Starring Candace Hilligoss, Frances Feist, Sidney Berger, Art Ellison, Stan Levitt
Directed by Herk Harvey
(actor & director credits courtesy IMDB.com)
A professional organist, after surviving a terrible car crash, takes a job playing for a church in another town, but is haunted by visions of a terrifying man stalking her.
One of the most memorable independent films I've seen, the picture is a genuine horror classic, with a talented performance by Hilligoss, and unnerving direction by Harvey. Although the film has plenty of dialogue, its most effective scenes unfold without it, as we study Hilligoss and her emotional state as she's entranced by a mysterious abandoned carnival and repelled by the frightening ghoul only she seems to see. Gene Moore's music is the perfect accompaniment for the stark black and white visuals, using unsettling organ notes to build a musical tapestry of horror. The cinematography and editing are also of a greater quality than you expect to see in an independent movie, building suspense through talented intercutting and intense close-ups of Hilligoss. Harvey's attention towards the composition of each shot should also be lauded, with the actors perfectly captured in each frame, and eerie long shots, particularly of the palatial carnival setting, adding an exquisite feeling of mystery to the horror.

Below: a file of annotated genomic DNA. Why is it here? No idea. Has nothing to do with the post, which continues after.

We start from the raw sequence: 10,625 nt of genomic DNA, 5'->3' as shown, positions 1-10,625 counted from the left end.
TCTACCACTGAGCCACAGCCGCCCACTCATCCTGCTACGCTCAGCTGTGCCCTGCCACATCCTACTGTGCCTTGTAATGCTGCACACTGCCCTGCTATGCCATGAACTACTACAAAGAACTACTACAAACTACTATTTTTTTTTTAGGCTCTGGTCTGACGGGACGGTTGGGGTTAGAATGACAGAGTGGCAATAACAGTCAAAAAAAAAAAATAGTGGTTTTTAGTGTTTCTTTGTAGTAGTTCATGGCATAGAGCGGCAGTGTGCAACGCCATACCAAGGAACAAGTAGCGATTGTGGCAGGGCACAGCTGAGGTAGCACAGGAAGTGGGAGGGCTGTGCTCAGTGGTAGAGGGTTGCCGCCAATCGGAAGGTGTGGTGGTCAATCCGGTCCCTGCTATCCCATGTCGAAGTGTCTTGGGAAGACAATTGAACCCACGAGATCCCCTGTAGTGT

Greetings, and welcome to VIEWING THE CLASSICS. Here you'll find capsule reviews of vintage movies from the early days of cinema through the 1970s, with a special emphasis on sci-fi, horror, and mystery movies. Be sure to check out the Pages links, where you can find a Film Index of all my reviews, links to the reviews organized by cast members, directors, and other contributors, and links to my reviews of the films of talented young director Joshua Kennedy.
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